This week’s Perl Weekly Challenge, problem 1, reads:
The numbers formed by adding one to the products of the smallest primes are called the Euclid Numbers (see wiki). Write a script that finds the smallest Euclid Number that is not prime. This challenge was proposed by Laurent Rosenfeld.
The first Euclid numbers are 3, 7, and 31. These are computed as follows:
We’ll take the first three prime numbers – 2, 3, and 5.
The corresponding Euclid number is the prime number multiplied by all the smaller prime numbers, with 1 added to it.
So the first one, 3, is just 2 (nothing to multiply it against) plus 1.
The second one is 3 * 2 plus 1, or 7.
The third one is 5 * 3 *2 + 1, which is 31.
How do you do this in code? Continue reading
This week’s (week 10) Perl Request Challenge, challenge 1, was:
Write a script to encode/decode Roman numerals. For example, given Roman numeral CCXLVI, it should return 246. Similarly, for decimal number 39, it should return XXXIX. Checkout wikipedia page for more informaiton.
For this blog, I’m going to talk about converting a decimal to a Roman numeral.
To start with, I read the Wikipedia page referenced in the challenge, and realized there were several different systems for writing Roman numerals – it wasn’t as standardized as I thought! That said, I stuck with the style used in the description of the challenge, specifically “subtractive” notation. Essentially, the symbols are written from the largest value to the smallest value, left to right, with no more than 3 of any symbol used. When four of a symbol would normally be used (for instance, IIII to mean 4), instead it would be written as IV, meaning one less than 4 (you see this because the smaller number is before the bigger number).
So that’s what I’ll talk about below – the part of the code that converts an integer to a Roman number.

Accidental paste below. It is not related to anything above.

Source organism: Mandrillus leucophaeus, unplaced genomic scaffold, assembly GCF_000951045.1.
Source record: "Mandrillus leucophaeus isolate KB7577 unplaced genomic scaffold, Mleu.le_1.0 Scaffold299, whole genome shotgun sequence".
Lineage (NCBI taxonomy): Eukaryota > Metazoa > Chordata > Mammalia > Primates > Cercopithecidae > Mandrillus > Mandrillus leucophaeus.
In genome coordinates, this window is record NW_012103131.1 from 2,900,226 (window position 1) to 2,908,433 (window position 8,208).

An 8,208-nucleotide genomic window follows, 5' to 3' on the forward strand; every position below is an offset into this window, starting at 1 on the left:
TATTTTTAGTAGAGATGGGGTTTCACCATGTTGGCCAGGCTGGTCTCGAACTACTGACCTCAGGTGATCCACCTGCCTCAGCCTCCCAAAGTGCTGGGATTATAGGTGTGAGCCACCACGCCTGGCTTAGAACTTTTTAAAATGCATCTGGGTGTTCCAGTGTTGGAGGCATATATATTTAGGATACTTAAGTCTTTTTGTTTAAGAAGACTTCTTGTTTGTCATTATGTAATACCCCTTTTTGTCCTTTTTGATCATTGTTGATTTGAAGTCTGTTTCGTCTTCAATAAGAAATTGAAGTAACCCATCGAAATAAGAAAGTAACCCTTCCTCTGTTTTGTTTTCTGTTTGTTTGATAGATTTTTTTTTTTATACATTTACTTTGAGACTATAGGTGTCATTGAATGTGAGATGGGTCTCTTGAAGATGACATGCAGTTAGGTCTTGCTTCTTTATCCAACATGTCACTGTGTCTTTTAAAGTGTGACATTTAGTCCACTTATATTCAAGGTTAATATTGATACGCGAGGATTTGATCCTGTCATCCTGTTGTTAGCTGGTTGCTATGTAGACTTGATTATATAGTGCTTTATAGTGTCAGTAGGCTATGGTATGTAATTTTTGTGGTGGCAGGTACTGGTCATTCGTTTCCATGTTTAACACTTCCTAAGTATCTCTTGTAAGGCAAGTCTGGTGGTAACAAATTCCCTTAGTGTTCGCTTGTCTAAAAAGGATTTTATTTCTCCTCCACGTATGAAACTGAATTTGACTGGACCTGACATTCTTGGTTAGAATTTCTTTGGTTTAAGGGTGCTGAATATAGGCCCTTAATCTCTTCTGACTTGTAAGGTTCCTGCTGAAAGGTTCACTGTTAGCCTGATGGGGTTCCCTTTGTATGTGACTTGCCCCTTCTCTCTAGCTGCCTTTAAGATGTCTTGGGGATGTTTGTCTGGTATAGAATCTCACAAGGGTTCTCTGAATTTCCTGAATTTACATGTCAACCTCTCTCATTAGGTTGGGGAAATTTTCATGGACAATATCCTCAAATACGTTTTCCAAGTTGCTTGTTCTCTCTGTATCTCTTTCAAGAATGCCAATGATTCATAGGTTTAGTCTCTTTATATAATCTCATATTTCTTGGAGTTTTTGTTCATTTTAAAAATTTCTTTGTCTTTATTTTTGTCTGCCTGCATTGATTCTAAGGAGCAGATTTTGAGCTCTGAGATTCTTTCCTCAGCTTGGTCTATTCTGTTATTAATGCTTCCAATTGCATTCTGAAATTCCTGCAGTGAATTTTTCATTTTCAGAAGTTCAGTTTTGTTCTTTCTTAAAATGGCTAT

The Perl Weekly Challenge for week 9 includes an optional third challenge – essentially, use the Sparkpost service’s API to send an email. Sparkpost is a service that allows sending emails via an HTTP interface, just by posting a JSON form response.
I’ve noticed people have not known how to solve these API-usage challenges, so I will share my method of solving them, using Perl 6.
If you understand “big O” notation, skip on down to the “Solving Week 5 Problem 2” heading.
I’m going to discuss this using Perl 6, but I think an intermediate Perl 5 user will be able to figure out what the code does and how it would be able to be implemented in Perl 5.
“Big O” Notation
Most students of computer science have been exposed to “big O” notation. Essentially, algorithms can be classified by performance. N represents the size of the data being processed, while O() is shorthand for “execution time on the order of …”
This is Part 4 of a 5 part series. Links to other parts (as they become available) are below.
We’ve previously talked about adding the CONTRIBUTING, TODO and CODE_OF_CONDUCT files. But how about giving contributors credit? This is a short, and easy, tip.
This is Part 3 of a 5 part series. Links to other parts (as they become available) are below.
We’ve previously talked about adding the CONTRIBUTING and TODO files, so now we’ll get to the post I’ve been dreading: the CODE_OF_CONDUCT file. I believe strongly in the value of codes of conduct, and think every project should have one.
So, why would I dread it?
This is Part 2 of a 5 part series. Links to other parts (as they become available) are below.
So, you’ve added a CONTRIBUTING file to your module (in part 1). That’s great! Now people know the ground rules for contributing to your module. But there is another thing you can do to encourage the contributions you want: Simply tell the potential developer what changes you might appreciate.